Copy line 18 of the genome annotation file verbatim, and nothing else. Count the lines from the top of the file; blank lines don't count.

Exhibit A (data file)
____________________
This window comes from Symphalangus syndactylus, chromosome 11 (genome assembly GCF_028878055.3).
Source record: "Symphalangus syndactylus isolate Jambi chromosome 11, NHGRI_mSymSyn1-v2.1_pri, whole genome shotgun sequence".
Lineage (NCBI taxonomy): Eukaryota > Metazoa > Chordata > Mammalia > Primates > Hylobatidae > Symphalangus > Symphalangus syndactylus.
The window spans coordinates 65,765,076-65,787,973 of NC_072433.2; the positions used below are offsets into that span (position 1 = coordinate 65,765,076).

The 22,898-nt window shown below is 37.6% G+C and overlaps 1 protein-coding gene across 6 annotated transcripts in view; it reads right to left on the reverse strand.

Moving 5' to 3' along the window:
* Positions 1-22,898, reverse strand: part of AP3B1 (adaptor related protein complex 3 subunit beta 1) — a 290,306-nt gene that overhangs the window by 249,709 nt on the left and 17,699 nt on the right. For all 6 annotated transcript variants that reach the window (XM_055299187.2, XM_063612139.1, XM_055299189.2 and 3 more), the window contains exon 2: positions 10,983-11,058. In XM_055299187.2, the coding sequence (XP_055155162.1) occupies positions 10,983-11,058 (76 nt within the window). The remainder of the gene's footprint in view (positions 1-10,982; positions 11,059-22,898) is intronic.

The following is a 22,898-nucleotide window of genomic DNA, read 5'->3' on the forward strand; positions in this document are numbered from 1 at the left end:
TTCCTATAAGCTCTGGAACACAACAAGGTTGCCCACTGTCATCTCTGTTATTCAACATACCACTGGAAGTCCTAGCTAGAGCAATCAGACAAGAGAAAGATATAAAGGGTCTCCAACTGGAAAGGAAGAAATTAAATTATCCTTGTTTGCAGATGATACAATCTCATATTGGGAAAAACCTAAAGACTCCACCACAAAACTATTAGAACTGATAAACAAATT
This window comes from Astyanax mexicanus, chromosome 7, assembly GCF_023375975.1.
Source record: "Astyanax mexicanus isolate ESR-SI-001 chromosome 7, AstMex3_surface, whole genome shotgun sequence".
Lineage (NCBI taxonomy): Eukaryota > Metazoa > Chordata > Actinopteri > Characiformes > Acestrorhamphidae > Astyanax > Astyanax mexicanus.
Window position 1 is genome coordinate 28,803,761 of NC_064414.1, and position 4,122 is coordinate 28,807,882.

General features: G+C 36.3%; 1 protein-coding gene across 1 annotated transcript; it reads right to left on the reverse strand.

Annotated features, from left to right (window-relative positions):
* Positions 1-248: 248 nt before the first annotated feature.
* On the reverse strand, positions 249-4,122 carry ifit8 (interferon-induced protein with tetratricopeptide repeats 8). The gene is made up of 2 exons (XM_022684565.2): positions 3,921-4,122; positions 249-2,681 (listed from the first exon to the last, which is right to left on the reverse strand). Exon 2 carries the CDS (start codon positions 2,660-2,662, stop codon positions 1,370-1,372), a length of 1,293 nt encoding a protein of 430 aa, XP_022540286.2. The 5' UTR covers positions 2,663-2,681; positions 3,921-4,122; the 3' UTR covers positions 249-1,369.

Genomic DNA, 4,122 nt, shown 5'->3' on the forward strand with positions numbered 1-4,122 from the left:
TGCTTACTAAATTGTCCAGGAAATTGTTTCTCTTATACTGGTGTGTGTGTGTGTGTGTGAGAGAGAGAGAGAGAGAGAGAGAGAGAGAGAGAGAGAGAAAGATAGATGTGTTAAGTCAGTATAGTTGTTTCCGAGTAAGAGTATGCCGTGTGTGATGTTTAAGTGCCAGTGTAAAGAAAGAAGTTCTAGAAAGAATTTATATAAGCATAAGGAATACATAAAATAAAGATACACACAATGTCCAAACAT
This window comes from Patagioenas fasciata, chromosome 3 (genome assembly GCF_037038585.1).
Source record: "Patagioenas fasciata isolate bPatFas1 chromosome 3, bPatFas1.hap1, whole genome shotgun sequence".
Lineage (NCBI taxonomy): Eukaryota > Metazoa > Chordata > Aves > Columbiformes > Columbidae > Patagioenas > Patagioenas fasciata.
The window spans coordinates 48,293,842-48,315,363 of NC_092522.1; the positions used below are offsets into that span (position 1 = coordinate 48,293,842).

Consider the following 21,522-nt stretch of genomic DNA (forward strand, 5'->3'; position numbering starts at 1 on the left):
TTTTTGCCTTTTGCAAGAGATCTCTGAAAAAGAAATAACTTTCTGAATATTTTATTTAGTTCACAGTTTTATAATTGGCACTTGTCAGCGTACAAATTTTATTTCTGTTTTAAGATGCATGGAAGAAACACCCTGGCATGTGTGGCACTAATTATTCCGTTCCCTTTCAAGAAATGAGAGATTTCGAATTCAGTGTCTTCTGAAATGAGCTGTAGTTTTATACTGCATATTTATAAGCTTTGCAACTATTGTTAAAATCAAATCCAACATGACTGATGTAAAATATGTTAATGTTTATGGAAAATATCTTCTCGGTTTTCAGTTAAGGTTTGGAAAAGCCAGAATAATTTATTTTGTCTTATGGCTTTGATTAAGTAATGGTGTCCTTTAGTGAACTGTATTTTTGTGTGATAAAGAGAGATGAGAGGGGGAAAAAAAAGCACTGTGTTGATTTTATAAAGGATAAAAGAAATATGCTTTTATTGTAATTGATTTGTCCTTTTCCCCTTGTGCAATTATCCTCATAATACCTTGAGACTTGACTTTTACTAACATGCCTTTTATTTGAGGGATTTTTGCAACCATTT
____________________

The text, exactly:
Genomic DNA, 4,122 nt, shown 5'->3' on the forward strand with positions numbered 1-4,122 from the left: